11. I am a woman, and so I can't give you the male support you want, but I do want to offer some reassurance. First off, there is a HUGE segment of the whole population that gets oral cold sores and they don't even think of it as herpes, so that's a plus--they can't get the same virus again. That's the virus you have, but you have it in the BEST place in terms of low transmissibility (I got this info from one of the experts in the field, so it's the truth!) We had the misfortune to acquire the virus genitally, but it can be a blessing in disguise--since this virus doesn't *prefer* the genital area it is definitely not as easily transmitted to others. Oral sex is the biggest potential transmission activity, and that is important to know . . . but there is a strong likelihood that a person you are dating already has the same virus (maybe they get cold sores regularly, maybe they got them as a child, etc), and the chances of them getting it *again* in another location are incredibly small. To be honest, I've not had anyone be so concerned with my genital hsv-1 that they chose not to be intimate with me, but I did also find that most of the people I've connected with had it already (orally) or have already dated someone dealing with it and they feel comfortable with it. The biggest problem for me is that *I* am not comfortable with the idea of transmitting it. So I take a daily antiviral when I have a partner who is negative or does not know their status. That cuts the already small risk even lower. When you have the hsv-1 virus I think it's easier to start off talking about cold sores. When it's time to have the talk, do touch on the basics about how often you test for the other forms of STIs (and if you don't test regularly it's time to start, because you want to walk the walk on this issue). Then say something along the lines of "of course, there are some STIs that don't get included in the regular STI test panels, like herpes. Have you ever had a herpes test, or dated someone with herpes or cold sores on their mouth?" Just introducing the topic of cold sores is exactly the ice breaker you are looking for! "Oh! I had a cold sore once!" and so on from there you can say, "well I have the cold sore virus, too," and as you talk more you can find the right time to explain to them your situation. One word of advice, though, don't just go looking for girls with cold sores and jump into bed with them. I made the mistake early on of thinking I didn't really need to disclose to a guy who was sporting a huge cold sore, but he was later a bit unhappy that I chose not to tell him first, even though he knew the risk that he could have transmitted it to me and didn't say a thing! The truth is that people DO think there is a big difference when you carry the virus genitally, and they simply need a gentle education. It freaks people out, and so we should acknowledge that and handle the news with care, but then ALSO tell them our great secret: it's actually very difficult to catch it from us from intercourse.
  12. I've been dealing with a lot of the same things. Sex isn't the same for me. While I feel like I've moved past the shame and disgust with my situation, I can't enjoy sex thoroughly, I feel very distracted by thoughts of transmission, and lots of frustration that my former self seems dead to me. I've had good sexual experiences and bad since beginning my journey with H (GHSV-1) but I've not had orgasms and I've not felt safe.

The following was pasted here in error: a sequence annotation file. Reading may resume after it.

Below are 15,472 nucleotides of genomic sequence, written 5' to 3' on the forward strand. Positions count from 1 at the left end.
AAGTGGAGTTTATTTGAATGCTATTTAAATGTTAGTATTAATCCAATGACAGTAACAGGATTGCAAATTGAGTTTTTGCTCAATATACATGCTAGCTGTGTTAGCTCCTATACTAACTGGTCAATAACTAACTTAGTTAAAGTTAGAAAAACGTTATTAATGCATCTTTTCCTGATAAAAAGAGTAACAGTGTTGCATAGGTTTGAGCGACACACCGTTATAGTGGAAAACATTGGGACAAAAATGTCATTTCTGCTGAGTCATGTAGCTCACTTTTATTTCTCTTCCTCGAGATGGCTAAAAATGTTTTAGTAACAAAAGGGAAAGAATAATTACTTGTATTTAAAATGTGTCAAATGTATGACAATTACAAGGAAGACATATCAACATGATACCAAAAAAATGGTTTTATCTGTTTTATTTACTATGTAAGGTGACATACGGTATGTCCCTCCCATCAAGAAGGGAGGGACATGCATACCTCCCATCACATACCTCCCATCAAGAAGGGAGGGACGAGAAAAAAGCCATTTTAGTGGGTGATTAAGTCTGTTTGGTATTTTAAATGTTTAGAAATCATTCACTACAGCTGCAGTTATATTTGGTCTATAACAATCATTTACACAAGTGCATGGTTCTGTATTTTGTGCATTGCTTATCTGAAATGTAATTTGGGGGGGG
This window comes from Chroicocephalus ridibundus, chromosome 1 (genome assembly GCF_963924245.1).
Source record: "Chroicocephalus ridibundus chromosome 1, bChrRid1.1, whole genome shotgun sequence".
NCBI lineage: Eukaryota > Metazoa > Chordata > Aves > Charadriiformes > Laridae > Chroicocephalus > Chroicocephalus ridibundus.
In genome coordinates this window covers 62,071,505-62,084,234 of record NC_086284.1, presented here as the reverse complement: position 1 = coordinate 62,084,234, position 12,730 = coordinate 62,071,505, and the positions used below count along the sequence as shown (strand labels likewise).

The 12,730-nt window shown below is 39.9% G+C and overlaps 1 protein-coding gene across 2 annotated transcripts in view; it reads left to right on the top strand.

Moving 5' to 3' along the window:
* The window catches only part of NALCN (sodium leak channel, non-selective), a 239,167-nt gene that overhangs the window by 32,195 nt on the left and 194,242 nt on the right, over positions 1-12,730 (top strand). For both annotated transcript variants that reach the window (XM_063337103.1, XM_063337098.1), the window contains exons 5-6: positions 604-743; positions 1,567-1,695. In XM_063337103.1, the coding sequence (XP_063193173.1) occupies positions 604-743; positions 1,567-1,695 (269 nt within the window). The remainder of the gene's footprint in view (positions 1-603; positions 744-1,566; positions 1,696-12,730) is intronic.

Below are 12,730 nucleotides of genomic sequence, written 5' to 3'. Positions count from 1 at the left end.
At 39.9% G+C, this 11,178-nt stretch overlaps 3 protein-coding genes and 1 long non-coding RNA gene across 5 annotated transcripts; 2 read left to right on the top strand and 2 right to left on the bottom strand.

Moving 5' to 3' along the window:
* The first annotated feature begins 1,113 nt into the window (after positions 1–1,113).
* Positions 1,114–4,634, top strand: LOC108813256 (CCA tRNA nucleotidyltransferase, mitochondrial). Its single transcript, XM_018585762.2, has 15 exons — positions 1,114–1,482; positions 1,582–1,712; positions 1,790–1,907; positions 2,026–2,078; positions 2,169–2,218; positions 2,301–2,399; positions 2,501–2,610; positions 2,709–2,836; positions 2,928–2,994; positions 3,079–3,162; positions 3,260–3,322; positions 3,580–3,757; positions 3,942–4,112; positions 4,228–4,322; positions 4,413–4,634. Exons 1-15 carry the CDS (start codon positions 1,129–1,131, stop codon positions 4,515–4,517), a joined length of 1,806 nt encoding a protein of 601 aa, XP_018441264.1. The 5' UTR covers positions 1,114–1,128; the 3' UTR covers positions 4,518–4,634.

13. As rayofsunshine said, yes, you can get HSV-1 both orally and genitally (though it's somewhat rarer to get it genitally it does happen, I have it this way), and yes, you can also get HSV-2 in both places (though it's somewhat rarer to get it orally, it does happen). You will want to get a sore from each area tested to get confirmation of the virus type, the earlier you can swab a sore the better for conclusive results, otherwise the swab may not catch the virus and show negative even though you carry it. Talk to your doctor to arrange to have the ability to come in immediately at the signs of new sores for swabbing or use an urgent care facility, you won't have time to wait a few days for an appointment. If you are not producing new sores you can try IgG blood testing once it has been 3 months or longer (as long as you haven't been on continuous antivirals, which slow the formation of antibodies), this will confirm the establishment of antibodies for the hsv-2 virus BUT blood tests miss 30% of hsv-1 cases, so it's not good for confirming HSV-1 (ask me how I know). IgM testing is still sometimes used, but it's not a good test so insist on the IgG. It would be good for you to get some testing done so you know what you are dealing with.
  14. No problem! I'm glad I helped!
  15. I wouldn't worry about the navel piercing--if it has been many months since your primary outbreak you are not at risk of autoinoculating any longer. Generally the risk of that is restricted to the first few months of having it, and even then clothing is never considered to be a potential carrier of the virus. There would have to be significant rubbing contact for there to be any transfer, too. Soap and water kills the herpes virus when it's not already making its way into your skin (so handwashing right after touching an active sore is always a good idea, but you don't need to be overly concerned with "shedding" types of situations, random light contact with a shedding skin area is very different from the friction required to pick up the virus from asymptomatic shedding). You took the precaution of washing the string and I think that was good enough. I think you can let go of this worry.